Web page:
Cryptographic hash functions have wide applications including password hashing, pricing functions for spam and denial-of-service countermeasures and proof of work in cryptocurrencies. Recent progress on ASIC (Application Specific Integrated Circuit) hash engines raise concerns about the security of the above applications. This leads to a growing interest in ASIC resistant hash function and ASIC resistant proof of work schemes, i.e., those that do not give ASICs a huge advantage. The standard approach towards ASIC resistance today is through memory hard functions or memory hard proof of work schemes. However, we observe that the memory hardness approach is an incomplete solution. It only attempts to provide resistance to an ASIC’s area advantage but overlooks the more important energy advantage. In this paper, we propose the notion of bandwidth hard functions to reduce an ASIC’s energy advantage. CPUs cannot compete with ASICs for energy efficiency in computation, but we can rely on memory accesses to reduce an ASIC’s energy advantage because energy costs of memory accesses are comparable for ASICs and CPUs. We propose a model for hardware energy cost that has sound foundations in practice. We then analyze the bandwidth hardness property of ASIC resistant candidates. We find scrypt, Catena-BRG and Balloon are bandwidth hard with suitable parameters. Lastly, we observe that a capacity hard function is not necessarily bandwidth hard, with a stacked double butterfly graph being a counterexample.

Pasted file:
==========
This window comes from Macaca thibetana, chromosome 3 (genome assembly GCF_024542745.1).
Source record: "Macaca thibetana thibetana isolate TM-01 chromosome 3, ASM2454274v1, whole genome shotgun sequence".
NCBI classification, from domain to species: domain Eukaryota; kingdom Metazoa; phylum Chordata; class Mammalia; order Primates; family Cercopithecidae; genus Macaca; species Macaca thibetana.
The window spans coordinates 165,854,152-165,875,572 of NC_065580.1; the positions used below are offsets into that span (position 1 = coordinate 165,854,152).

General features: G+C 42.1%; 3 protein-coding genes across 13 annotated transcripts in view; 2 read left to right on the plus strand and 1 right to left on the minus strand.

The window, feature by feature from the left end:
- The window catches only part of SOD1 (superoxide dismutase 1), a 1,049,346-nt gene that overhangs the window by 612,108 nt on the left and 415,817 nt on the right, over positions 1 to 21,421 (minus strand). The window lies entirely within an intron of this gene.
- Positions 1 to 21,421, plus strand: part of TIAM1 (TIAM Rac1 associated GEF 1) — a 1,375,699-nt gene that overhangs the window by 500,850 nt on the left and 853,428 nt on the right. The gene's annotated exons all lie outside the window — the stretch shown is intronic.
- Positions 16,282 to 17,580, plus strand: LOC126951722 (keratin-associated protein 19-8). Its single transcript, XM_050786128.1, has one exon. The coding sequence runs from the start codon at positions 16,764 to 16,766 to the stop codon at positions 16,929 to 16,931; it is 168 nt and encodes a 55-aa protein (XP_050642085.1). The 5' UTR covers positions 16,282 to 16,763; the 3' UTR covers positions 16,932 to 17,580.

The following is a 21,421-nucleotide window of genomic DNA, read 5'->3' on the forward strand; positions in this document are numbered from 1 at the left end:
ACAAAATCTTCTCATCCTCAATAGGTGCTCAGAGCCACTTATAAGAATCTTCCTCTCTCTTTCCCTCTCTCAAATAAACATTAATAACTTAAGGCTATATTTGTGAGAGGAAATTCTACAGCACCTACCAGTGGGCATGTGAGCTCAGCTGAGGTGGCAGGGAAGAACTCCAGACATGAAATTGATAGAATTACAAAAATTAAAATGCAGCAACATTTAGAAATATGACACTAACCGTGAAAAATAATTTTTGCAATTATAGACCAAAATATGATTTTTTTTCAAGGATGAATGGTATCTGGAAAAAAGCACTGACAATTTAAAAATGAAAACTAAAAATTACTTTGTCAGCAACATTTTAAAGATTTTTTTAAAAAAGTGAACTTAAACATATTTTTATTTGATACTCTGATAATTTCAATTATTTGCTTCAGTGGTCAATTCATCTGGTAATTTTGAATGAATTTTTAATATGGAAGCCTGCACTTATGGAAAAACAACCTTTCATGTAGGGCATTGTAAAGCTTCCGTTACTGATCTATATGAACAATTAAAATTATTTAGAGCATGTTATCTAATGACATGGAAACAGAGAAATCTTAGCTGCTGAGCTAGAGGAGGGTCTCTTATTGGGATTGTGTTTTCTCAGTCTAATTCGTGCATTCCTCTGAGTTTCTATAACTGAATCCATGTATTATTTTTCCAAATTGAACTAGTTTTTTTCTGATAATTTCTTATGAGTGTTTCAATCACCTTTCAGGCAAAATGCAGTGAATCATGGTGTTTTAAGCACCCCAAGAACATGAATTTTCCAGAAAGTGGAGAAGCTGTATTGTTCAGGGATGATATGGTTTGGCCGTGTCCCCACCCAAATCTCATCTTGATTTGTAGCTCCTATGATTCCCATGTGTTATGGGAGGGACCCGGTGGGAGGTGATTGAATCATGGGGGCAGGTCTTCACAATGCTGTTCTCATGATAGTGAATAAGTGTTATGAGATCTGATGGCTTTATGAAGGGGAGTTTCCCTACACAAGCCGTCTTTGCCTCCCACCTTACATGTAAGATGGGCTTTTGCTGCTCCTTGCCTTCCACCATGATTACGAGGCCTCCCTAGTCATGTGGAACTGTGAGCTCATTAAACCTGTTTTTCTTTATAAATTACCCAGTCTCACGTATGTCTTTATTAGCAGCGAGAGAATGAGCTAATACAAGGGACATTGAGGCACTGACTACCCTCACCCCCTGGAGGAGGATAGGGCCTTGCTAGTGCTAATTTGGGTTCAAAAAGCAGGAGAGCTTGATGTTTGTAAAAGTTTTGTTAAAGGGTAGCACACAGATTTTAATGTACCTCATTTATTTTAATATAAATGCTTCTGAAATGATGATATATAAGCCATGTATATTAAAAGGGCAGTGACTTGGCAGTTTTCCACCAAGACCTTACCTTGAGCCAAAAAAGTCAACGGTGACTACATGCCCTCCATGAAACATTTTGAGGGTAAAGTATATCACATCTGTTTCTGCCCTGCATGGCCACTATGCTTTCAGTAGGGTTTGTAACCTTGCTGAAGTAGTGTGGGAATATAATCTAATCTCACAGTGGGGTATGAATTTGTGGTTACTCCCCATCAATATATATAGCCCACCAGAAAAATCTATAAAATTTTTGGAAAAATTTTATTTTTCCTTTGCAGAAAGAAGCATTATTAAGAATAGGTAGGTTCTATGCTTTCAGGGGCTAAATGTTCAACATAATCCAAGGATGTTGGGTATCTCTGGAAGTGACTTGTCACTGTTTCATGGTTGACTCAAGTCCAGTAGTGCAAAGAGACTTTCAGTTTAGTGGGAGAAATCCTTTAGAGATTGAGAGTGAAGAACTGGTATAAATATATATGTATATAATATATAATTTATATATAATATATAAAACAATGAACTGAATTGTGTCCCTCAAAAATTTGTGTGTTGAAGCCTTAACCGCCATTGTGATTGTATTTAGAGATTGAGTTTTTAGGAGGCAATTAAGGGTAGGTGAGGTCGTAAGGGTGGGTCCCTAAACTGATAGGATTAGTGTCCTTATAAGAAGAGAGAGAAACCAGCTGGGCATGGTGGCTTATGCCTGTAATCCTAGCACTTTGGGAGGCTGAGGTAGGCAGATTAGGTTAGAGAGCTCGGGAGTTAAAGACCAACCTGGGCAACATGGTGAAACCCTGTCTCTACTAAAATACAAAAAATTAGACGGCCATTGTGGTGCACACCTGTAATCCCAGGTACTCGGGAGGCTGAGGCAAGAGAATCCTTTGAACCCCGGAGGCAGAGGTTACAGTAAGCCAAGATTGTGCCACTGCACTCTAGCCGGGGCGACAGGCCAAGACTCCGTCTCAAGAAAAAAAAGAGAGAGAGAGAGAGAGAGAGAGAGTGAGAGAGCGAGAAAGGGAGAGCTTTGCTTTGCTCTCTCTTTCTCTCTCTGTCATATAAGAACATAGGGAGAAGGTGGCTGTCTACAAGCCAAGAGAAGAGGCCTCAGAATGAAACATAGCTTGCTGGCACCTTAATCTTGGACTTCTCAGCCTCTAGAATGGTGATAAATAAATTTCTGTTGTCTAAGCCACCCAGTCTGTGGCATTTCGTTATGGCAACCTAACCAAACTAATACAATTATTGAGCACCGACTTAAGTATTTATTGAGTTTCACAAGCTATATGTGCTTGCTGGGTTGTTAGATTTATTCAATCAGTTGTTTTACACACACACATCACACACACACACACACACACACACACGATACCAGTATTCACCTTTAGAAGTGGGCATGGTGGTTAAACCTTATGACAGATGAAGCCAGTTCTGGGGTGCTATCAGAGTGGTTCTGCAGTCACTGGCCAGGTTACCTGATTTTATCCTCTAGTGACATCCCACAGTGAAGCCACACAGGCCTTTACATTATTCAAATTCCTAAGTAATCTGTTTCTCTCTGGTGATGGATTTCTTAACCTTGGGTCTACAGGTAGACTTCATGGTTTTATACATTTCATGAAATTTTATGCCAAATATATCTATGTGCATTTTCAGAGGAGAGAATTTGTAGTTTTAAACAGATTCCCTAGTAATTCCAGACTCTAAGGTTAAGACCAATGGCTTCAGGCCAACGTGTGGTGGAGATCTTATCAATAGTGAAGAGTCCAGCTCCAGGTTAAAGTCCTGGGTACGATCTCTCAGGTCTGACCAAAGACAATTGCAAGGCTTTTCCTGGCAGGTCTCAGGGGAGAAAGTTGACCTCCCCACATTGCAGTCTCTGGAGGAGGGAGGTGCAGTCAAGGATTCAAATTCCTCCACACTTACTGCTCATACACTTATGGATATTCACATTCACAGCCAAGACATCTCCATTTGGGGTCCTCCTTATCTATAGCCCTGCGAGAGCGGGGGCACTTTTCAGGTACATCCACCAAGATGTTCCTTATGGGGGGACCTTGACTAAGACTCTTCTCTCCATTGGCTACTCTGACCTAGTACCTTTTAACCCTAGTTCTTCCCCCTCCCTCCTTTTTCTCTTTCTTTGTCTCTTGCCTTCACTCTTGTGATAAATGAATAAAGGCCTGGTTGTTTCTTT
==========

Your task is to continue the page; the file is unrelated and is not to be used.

Ling Ren, Srinivas Devadas

Moderately Hard Functions: Definition, Instantiations, and Applications